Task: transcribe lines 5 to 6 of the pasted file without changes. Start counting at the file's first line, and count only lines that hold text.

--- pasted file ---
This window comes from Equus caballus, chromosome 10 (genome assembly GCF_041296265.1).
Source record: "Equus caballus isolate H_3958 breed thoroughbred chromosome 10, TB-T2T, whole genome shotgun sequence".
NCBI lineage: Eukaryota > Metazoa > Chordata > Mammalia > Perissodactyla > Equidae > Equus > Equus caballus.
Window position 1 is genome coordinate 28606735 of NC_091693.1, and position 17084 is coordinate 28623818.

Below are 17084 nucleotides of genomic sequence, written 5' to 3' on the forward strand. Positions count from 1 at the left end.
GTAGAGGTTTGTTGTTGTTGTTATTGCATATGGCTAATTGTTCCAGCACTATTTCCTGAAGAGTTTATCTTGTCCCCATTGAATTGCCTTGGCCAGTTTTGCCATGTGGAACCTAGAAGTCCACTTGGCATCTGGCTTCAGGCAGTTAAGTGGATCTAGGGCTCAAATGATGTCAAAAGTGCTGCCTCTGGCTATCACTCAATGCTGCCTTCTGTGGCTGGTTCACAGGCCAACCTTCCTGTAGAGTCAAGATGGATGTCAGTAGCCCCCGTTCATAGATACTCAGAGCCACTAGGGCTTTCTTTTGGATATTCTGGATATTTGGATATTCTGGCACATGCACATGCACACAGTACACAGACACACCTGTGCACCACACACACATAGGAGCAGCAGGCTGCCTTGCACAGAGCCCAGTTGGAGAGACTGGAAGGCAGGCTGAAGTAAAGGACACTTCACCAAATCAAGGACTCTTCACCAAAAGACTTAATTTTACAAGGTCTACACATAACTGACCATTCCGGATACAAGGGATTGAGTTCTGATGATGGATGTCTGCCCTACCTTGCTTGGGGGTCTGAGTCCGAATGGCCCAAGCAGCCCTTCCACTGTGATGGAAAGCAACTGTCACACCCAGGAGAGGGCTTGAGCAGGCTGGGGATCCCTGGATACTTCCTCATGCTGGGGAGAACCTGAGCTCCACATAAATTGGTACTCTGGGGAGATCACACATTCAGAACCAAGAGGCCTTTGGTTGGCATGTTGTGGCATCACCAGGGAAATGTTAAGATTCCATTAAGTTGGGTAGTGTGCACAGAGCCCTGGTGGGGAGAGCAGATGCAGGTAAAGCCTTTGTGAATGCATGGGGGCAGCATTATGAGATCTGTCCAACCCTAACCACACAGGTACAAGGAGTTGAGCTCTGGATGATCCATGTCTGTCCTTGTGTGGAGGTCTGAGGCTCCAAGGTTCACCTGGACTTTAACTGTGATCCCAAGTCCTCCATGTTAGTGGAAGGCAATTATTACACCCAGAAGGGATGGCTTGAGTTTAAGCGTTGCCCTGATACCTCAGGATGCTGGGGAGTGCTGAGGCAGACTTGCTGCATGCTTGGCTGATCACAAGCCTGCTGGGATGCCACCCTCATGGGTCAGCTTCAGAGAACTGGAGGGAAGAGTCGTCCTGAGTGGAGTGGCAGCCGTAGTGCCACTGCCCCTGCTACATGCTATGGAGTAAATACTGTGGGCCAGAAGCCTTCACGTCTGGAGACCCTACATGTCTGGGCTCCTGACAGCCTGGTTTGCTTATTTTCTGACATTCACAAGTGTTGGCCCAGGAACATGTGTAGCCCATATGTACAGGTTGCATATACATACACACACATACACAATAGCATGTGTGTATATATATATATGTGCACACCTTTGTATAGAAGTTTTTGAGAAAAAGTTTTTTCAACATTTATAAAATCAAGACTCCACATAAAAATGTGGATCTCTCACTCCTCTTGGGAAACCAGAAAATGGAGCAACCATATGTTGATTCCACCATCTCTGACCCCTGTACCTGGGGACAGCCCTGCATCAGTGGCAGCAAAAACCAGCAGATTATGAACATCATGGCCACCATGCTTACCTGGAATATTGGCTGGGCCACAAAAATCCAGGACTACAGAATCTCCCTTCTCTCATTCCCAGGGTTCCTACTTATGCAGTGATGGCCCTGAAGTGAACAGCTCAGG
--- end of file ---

Below are 17084 nucleotides of genomic sequence, written 5' to 3' on the forward strand. Positions count from 1 at the left end.
GTAGAGGTTTGTTGTTGTTGTTATTGCATATGGCTAATTGTTCCAGCACTATTTCCTGAAGAGTTTATCTTGTCCCCATTGAATTGCCTTGGCCAGTTTTGCCATGTGGAACCTAGAAGTCCACTTGGCATCTGGCTTCAGGCAGTTAAGTGGATCTAGGGCTCAAATGATGTCAAAAGTGCTGCCTCTGGCTATCACTCAATGCTGCCTTCTGTGGCTGGTTCACAGGCCAACCTTCCTGTAGAGTCAAGATGGATGTCAGTAGCCCCCGTTCATAGATACTCAGAGCCACTAGGGCTTTCTTTTGGATATTCTGGATATTTGGATATTCTGGCACATGCACATGCACACAGTACACAGACACACCTGTGCACCACACACACATAGGAGCAGCAGGCTGCCTTGCACAGAGCCCAGTTGGAGAGACTGGAAGGCAGGCTGAAGTAAAGGACACTTCACCAAATCAAGGACTCTTCACCAAAAGACTTAATTTTACAAGGTCTACACATAACTGACCATTCCGGATACAAGGGATTGAGTTCTGATGATGGATGTCTGCCCTACCTTGCTTGGGGGTCTGAGTCCGAATGGCCCAAGCAGCCCTTCCACTGTGATGGAAAGCAACTGTCACACCCAGGAGAGGGCTTGAGCAGGCTGGGGATCCCTGGATACTTCCTCATGCTGGGGAGAACCTGAGCTCCACATAAATTGGTACTCTGGGGAGATCACACATTCAGAACCAAGAGGCCTTTGGTTGGCATGTTGTGGCATCACCAGGGAAATGTTAAGATTCCATTAAGTTGGGTAGTGTGCACAGAGCCCTGGTGGGGAGAGCAGATGCAGGTAAAGCCTTTGTGAATGCATGGGGGCAGCATTATGAGATCTGTCCAACCCTAACCACACAGGTACAAGGAGTTGAGCTCTGGATGATCCATGTCTGTCCTTGTGTGGAGGTCTGAGGCTCCAAGGTTCACCTGGACTTTAACTGTGATCCCAAGTCCTCCATGTTAGTGGAAGGCAATTATTACACCCAGAAGGGATGGCTTGAGTTTAAGCGTTGCCCTGATACCTCAGGATGCTGGGGAGTGCTGAGGCAGACTTGCTGCATGCTTGGCTGATCACAAGCCTGCTGGGATGCCACCCTCATGGGTCAGCTTCAGAGAACTGGAGGGAAGAGTCGTCCTGAGTGGAGTGGCAGCCGTAGTGCCACTGCCCCTGCTACATGCTATGGAGTAAATACTGTGGGCCAGAAGCCTTCACGTCTGGAGACCCTACATGTCTGGGCTCCTGACAGCCTGGTTTGCTTATTTTCTGACATTCACAAGTGTTGGCCCAGGAACATGTGTAGCCCATATGTACAGGTTGCATATACATACACACACATACACAATAGCATGTGTGTATATATATATATGTGCACACCTTTGTATAGAAGTTTTTGAGAAAAAGTTTTTTCAACATTTATAAAATCAAGACTCCACATAAAAATGTGGATCTCTCACTCCTCTTGGGAAACCAGAAAATGGAGCAACCATATGTTGATTCCACCATCTCTGACCCCTGTACCTGGGGACAGCCCTGCATCAGTGGCAGCAAAAACCAGCAGATTATGAACATCATGGCCACCATGCTTACCTGGAATATTGGCTGGGCCACAAAAATCCAGGACTACAGAATCTCCCTTCTCTCATTCCCAGGGTTCCTACTTATGCAGTGATGGCCCTGAAGTGAACAGCTCAGG